So, I’ve curated a selection of 6 pieces of jewelry, all lovingly handmade with care, ethics, and sustainability in mind, all priced at $150 and under.

Top Row


Image Credit: Argent Silversmith

Image Credit: Argent Silversmith

Argent Silversmith

Handcrafted in Australia by jewelry designer Elizabeth H , each piece is made using recycled or ethically sourced metals in a renewable energy powered studio. Even though every effort is made to minimize their environmental impact, Argent calculates their carbon footprint and offsets it by financing rewilding and reforestation programs. Read more about their sustainability and ethics here.

Double Arch Ring - Recycled Gold | $137

Made from recycled 9 carat solid gold, the double arch ring is hand sawn, filed, and shaped - so each and every piece is unique.

Fine Stacking Ring - Recycled Gold | $65

Simple, elegant stacking rings help one look effortlessly polished and put together. Made from recycled 9 carat solid gold, the stacking ring works well on its own, or stacked! I think it looks lovely stacked with the twisted wire ring.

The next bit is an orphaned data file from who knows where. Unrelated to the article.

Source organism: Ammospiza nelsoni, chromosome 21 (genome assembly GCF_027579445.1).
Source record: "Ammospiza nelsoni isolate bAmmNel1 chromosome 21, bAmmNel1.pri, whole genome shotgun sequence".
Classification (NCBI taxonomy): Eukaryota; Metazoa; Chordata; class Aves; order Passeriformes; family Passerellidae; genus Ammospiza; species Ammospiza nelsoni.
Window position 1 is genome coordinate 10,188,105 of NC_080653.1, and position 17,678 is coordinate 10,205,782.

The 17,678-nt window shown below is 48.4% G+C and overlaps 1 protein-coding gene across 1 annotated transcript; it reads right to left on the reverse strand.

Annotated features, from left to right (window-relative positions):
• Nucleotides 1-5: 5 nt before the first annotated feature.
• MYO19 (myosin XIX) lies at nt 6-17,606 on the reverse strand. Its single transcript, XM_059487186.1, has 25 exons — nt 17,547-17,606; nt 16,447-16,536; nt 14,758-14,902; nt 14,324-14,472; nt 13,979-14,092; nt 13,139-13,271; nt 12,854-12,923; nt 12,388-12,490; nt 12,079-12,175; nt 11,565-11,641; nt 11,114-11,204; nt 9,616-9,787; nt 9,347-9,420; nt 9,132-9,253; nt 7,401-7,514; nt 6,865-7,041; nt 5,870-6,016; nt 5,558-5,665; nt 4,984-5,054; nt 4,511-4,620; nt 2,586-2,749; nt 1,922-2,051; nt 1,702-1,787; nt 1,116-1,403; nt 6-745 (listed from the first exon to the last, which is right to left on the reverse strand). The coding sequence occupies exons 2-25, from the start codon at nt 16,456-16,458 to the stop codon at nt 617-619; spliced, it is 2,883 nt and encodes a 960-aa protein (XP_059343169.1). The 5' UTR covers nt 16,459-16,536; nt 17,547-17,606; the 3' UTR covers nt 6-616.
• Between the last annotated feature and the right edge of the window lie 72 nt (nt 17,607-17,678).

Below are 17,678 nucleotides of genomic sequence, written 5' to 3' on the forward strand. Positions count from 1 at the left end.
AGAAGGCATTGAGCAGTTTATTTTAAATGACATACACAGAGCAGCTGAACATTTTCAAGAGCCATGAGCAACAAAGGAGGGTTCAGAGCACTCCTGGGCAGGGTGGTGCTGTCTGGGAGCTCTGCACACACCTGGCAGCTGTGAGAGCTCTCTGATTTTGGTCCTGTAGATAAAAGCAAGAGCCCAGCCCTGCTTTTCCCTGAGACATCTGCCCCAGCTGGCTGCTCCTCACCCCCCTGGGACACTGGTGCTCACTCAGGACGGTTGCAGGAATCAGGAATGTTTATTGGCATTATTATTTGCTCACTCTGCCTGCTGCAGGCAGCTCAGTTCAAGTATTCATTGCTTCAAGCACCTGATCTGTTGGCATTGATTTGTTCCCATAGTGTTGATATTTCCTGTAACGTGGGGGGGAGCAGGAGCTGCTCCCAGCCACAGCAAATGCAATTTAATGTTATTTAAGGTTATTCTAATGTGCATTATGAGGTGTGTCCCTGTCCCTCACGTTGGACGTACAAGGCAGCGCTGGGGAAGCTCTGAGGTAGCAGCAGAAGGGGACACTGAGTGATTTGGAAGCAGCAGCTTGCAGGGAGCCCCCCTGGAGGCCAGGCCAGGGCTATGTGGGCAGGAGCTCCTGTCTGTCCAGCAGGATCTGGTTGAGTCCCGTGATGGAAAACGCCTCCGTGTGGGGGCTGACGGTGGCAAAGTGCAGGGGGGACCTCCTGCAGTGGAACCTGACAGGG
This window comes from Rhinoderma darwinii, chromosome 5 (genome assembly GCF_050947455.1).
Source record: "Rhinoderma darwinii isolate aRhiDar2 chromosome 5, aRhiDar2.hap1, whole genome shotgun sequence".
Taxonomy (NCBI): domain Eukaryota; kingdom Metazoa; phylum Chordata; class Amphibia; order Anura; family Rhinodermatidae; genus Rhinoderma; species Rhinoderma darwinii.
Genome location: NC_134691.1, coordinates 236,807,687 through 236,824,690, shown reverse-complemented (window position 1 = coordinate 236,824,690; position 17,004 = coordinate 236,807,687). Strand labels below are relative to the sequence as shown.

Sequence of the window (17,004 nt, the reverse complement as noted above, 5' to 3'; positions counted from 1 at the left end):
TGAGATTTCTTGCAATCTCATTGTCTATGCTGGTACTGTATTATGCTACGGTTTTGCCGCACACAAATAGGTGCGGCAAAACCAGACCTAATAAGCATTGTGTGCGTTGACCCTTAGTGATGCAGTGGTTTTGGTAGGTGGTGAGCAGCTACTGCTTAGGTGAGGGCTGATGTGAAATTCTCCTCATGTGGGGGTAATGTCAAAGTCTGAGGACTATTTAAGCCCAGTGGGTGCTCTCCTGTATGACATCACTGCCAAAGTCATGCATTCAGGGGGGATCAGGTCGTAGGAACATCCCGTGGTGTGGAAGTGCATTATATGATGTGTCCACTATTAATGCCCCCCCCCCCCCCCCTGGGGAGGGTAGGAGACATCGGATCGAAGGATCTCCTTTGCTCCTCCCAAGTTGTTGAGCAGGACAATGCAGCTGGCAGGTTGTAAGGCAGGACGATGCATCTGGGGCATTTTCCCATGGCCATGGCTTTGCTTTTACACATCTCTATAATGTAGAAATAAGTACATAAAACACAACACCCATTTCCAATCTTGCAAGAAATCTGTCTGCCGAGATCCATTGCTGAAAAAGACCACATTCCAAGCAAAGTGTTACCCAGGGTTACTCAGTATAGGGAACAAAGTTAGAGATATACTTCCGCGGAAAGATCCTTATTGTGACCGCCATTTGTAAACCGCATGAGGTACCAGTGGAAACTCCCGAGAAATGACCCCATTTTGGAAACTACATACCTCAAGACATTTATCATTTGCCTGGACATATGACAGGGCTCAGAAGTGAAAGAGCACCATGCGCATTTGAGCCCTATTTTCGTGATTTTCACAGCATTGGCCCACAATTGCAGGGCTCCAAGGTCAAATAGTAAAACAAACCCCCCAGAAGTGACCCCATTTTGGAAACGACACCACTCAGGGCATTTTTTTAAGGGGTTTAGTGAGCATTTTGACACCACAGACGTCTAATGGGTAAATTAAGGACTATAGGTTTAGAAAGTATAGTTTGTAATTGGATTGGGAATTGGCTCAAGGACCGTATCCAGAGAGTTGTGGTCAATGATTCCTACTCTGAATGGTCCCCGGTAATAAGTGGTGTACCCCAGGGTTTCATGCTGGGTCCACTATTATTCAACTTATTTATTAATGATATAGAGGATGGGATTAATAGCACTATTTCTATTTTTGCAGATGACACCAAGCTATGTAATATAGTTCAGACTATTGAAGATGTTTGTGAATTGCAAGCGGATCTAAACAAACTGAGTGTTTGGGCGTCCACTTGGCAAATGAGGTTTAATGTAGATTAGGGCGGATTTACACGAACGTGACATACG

Image Credit: Bario Neal

Image Credit: Bario Neal

Bario Neal

Bario Neal is a design forward, women-owned, feminist company who is leading the charge in ethical sourcing and manufacturing within the jewelry industry. With showrooms in Philadelphia and New York City, Bario Neal creates a range of jewelry including exquisite pieces perfect for weddings and engagements, to more simple and affordable pieces for every day wear. Read about their ethics and sustainability here.

Circ Drops - Reclaimed Sterling Silver | $98

These striking and architectural earrings are sculpted from reclaimed sterling silver. If you’ve got more money to spend, this pair is also available in reclaimed 14 carat yellow gold.

Bario Neal uses reclaimed metals processed by refiners in the United States who are committed to minimizing their environmental impacts.


Bottom Row

Image Credit: Aurate New York

Image Credit: Aurate New York

Aurate New York